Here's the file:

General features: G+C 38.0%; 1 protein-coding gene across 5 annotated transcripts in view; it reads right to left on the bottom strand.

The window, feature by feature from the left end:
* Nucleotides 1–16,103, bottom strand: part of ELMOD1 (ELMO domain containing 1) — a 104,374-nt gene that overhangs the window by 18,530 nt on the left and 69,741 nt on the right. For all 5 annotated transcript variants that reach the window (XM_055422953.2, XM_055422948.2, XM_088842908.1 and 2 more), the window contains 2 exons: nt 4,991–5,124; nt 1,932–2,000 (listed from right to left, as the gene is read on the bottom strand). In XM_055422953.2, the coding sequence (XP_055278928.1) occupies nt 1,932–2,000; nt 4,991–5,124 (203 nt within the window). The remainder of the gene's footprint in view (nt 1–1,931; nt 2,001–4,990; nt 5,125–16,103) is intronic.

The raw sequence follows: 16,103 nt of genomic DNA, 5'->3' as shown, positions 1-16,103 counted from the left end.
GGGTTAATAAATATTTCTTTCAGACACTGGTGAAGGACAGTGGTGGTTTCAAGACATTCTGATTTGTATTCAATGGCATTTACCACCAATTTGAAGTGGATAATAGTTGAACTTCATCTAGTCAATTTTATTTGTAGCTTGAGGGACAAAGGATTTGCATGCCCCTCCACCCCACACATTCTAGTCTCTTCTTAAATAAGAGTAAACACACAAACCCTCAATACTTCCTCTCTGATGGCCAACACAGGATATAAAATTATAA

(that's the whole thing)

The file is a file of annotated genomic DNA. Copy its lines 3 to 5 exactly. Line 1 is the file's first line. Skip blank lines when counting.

* Nucleotides 1–16,103, bottom strand: part of ELMOD1 (ELMO domain containing 1) — a 104,374-nt gene that overhangs the window by 18,530 nt on the left and 69,741 nt on the right. For all 5 annotated transcript variants that reach the window (XM_055422953.2, XM_055422948.2, XM_088842908.1 and 2 more), the window contains 2 exons: nt 4,991–5,124; nt 1,932–2,000 (listed from right to left, as the gene is read on the bottom strand). In XM_055422953.2, the coding sequence (XP_055278928.1) occupies nt 1,932–2,000; nt 4,991–5,124 (203 nt within the window). The remainder of the gene's footprint in view (nt 1–1,931; nt 2,001–4,990; nt 5,125–16,103) is intronic.

The raw sequence follows: 16,103 nt of genomic DNA, 5'->3' as shown, positions 1-16,103 counted from the left end.
GGGTTAATAAATATTTCTTTCAGACACTGGTGAAGGACAGTGGTGGTTTCAAGACATTCTGATTTGTATTCAATGGCATTTACCACCAATTTGAAGTGGATAATAGTTGAACTTCATCTAGTCAATTTTATTTGTAGCTTGAGGGACAAAGGATTTGCATGCCCCTCCACCCCACACATTCTAGTCTCTTCTTAAATAAGAGTAAACACACAAACCCTCAATACTTCCTCTCTGATGGCCAACACAGGATATAAAATTATAA